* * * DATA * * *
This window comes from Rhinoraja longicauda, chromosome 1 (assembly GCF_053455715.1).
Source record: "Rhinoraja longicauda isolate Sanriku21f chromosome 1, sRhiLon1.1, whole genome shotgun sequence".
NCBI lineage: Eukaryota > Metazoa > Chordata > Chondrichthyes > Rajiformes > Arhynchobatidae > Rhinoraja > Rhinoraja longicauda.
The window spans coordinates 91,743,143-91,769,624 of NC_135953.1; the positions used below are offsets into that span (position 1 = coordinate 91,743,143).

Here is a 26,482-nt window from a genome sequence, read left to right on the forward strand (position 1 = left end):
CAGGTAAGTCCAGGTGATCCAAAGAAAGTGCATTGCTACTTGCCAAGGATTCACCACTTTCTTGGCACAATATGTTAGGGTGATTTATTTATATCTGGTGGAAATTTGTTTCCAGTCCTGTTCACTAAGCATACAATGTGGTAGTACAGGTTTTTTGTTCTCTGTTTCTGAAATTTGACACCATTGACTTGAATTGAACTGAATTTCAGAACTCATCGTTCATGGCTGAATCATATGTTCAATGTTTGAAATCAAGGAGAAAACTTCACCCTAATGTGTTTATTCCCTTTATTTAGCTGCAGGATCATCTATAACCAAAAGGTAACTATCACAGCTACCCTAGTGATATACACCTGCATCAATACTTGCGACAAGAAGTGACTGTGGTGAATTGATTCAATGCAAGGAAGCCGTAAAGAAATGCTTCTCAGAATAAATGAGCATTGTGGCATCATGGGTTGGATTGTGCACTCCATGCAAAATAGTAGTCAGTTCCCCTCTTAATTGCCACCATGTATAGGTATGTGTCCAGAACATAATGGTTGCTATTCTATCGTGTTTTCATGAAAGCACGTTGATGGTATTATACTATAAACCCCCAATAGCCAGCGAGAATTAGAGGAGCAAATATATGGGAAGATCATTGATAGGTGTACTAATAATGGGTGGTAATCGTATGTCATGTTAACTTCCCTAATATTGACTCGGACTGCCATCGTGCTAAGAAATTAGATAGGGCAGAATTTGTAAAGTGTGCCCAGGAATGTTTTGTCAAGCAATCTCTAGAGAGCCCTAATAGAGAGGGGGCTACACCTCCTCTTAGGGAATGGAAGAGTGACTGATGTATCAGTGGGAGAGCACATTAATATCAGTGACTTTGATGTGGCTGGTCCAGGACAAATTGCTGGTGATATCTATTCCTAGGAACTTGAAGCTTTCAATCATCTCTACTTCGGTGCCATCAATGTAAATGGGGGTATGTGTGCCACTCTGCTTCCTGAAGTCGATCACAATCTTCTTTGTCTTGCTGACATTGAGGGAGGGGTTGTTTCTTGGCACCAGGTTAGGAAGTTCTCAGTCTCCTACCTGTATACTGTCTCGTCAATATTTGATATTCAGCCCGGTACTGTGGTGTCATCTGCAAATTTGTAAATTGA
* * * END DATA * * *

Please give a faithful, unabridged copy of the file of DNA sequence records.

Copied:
This window comes from Rhinoraja longicauda, chromosome 1 (assembly GCF_053455715.1).
Source record: "Rhinoraja longicauda isolate Sanriku21f chromosome 1, sRhiLon1.1, whole genome shotgun sequence".
NCBI lineage: Eukaryota > Metazoa > Chordata > Chondrichthyes > Rajiformes > Arhynchobatidae > Rhinoraja > Rhinoraja longicauda.
The window spans coordinates 91,743,143-91,769,624 of NC_135953.1; the positions used below are offsets into that span (position 1 = coordinate 91,743,143).

Here is a 26,482-nt window from a genome sequence, read left to right on the forward strand (position 1 = left end):
CAGGTAAGTCCAGGTGATCCAAAGAAAGTGCATTGCTACTTGCCAAGGATTCACCACTTTCTTGGCACAATATGTTAGGGTGATTTATTTATATCTGGTGGAAATTTGTTTCCAGTCCTGTTCACTAAGCATACAATGTGGTAGTACAGGTTTTTTGTTCTCTGTTTCTGAAATTTGACACCATTGACTTGAATTGAACTGAATTTCAGAACTCATCGTTCATGGCTGAATCATATGTTCAATGTTTGAAATCAAGGAGAAAACTTCACCCTAATGTGTTTATTCCCTTTATTTAGCTGCAGGATCATCTATAACCAAAAGGTAACTATCACAGCTACCCTAGTGATATACACCTGCATCAATACTTGCGACAAGAAGTGACTGTGGTGAATTGATTCAATGCAAGGAAGCCGTAAAGAAATGCTTCTCAGAATAAATGAGCATTGTGGCATCATGGGTTGGATTGTGCACTCCATGCAAAATAGTAGTCAGTTCCCCTCTTAATTGCCACCATGTATAGGTATGTGTCCAGAACATAATGGTTGCTATTCTATCGTGTTTTCATGAAAGCACGTTGATGGTATTATACTATAAACCCCCAATAGCCAGCGAGAATTAGAGGAGCAAATATATGGGAAGATCATTGATAGGTGTACTAATAATGGGTGGTAATCGTATGTCATGTTAACTTCCCTAATATTGACTCGGACTGCCATCGTGCTAAGAAATTAGATAGGGCAGAATTTGTAAAGTGTGCCCAGGAATGTTTTGTCAAGCAATCTCTAGAGAGCCCTAATAGAGAGGGGGCTACACCTCCTCTTAGGGAATGGAAGAGTGACTGATGTATCAGTGGGAGAGCACATTAATATCAGTGACTTTGATGTGGCTGGTCCAGGACAAATTGCTGGTGATATCTATTCCTAGGAACTTGAAGCTTTCAATCATCTCTACTTCGGTGCCATCAATGTAAATGGGGGTATGTGTGCCACTCTGCTTCCTGAAGTCGATCACAATCTTCTTTGTCTTGCTGACATTGAGGGAGGGGTTGTTTCTTGGCACCAGGTTAGGAAGTTCTCAGTCTCCTACCTGTATACTGTCTCGTCAATATTTGATATTCAGCCCGGTACTGTGGTGTCATCTGCAAATTTGTAAATTGA